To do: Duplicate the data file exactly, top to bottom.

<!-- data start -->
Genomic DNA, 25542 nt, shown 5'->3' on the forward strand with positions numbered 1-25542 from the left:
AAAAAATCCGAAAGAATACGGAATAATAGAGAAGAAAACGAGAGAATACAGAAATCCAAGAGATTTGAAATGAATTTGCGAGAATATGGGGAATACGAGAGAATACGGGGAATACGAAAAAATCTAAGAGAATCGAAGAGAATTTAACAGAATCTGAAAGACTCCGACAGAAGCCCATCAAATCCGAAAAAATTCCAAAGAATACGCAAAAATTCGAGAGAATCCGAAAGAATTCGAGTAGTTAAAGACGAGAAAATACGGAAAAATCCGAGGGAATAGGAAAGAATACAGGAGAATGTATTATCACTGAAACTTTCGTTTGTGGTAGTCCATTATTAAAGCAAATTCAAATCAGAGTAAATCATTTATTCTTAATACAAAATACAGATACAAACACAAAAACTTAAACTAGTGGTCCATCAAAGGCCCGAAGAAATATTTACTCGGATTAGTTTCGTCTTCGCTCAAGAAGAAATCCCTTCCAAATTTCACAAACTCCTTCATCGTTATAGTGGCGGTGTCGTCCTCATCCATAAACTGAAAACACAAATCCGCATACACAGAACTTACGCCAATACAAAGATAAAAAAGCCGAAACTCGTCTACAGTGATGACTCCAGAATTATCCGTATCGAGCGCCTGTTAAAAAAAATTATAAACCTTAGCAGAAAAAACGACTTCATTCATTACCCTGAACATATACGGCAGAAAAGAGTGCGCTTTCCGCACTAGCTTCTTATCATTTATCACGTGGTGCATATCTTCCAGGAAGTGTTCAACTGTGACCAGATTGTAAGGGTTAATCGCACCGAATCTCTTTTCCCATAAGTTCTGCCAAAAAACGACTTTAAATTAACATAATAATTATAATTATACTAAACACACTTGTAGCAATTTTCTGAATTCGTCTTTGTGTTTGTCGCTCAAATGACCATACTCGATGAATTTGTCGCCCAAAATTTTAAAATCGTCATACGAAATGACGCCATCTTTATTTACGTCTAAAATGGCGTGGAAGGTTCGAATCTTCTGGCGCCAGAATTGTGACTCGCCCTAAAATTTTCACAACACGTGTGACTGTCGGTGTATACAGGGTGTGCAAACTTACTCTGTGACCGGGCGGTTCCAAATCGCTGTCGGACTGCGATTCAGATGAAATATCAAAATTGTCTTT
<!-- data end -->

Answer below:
Genomic DNA, 25542 nt, shown 5'->3' on the forward strand with positions numbered 1-25542 from the left:
AAAAAATCCGAAAGAATACGGAATAATAGAGAAGAAAACGAGAGAATACAGAAATCCAAGAGATTTGAAATGAATTTGCGAGAATATGGGGAATACGAGAGAATACGGGGAATACGAAAAAATCTAAGAGAATCGAAGAGAATTTAACAGAATCTGAAAGACTCCGACAGAAGCCCATCAAATCCGAAAAAATTCCAAAGAATACGCAAAAATTCGAGAGAATCCGAAAGAATTCGAGTAGTTAAAGACGAGAAAATACGGAAAAATCCGAGGGAATAGGAAAGAATACAGGAGAATGTATTATCACTGAAACTTTCGTTTGTGGTAGTCCATTATTAAAGCAAATTCAAATCAGAGTAAATCATTTATTCTTAATACAAAATACAGATACAAACACAAAAACTTAAACTAGTGGTCCATCAAAGGCCCGAAGAAATATTTACTCGGATTAGTTTCGTCTTCGCTCAAGAAGAAATCCCTTCCAAATTTCACAAACTCCTTCATCGTTATAGTGGCGGTGTCGTCCTCATCCATAAACTGAAAACACAAATCCGCATACACAGAACTTACGCCAATACAAAGATAAAAAAGCCGAAACTCGTCTACAGTGATGACTCCAGAATTATCCGTATCGAGCGCCTGTTAAAAAAAATTATAAACCTTAGCAGAAAAAACGACTTCATTCATTACCCTGAACATATACGGCAGAAAAGAGTGCGCTTTCCGCACTAGCTTCTTATCATTTATCACGTGGTGCATATCTTCCAGGAAGTGTTCAACTGTGACCAGATTGTAAGGGTTAATCGCACCGAATCTCTTTTCCCATAAGTTCTGCCAAAAAACGACTTTAAATTAACATAATAATTATAATTATACTAAACACACTTGTAGCAATTTTCTGAATTCGTCTTTGTGTTTGTCGCTCAAATGACCATACTCGATGAATTTGTCGCCCAAAATTTTAAAATCGTCATACGAAATGACGCCATCTTTATTTACGTCTAAAATGGCGTGGAAGGTTCGAATCTTCTGGCGCCAGAATTGTGACTCGCCCTAAAATTTTCACAACACGTGTGACTGTCGGTGTATACAGGGTGTGCAAACTTACTCTGTGACCGGGCGGTTCCAAATCGCTGTCGGACTGCGATTCAGATGAAATATCAAAATTGTCTTT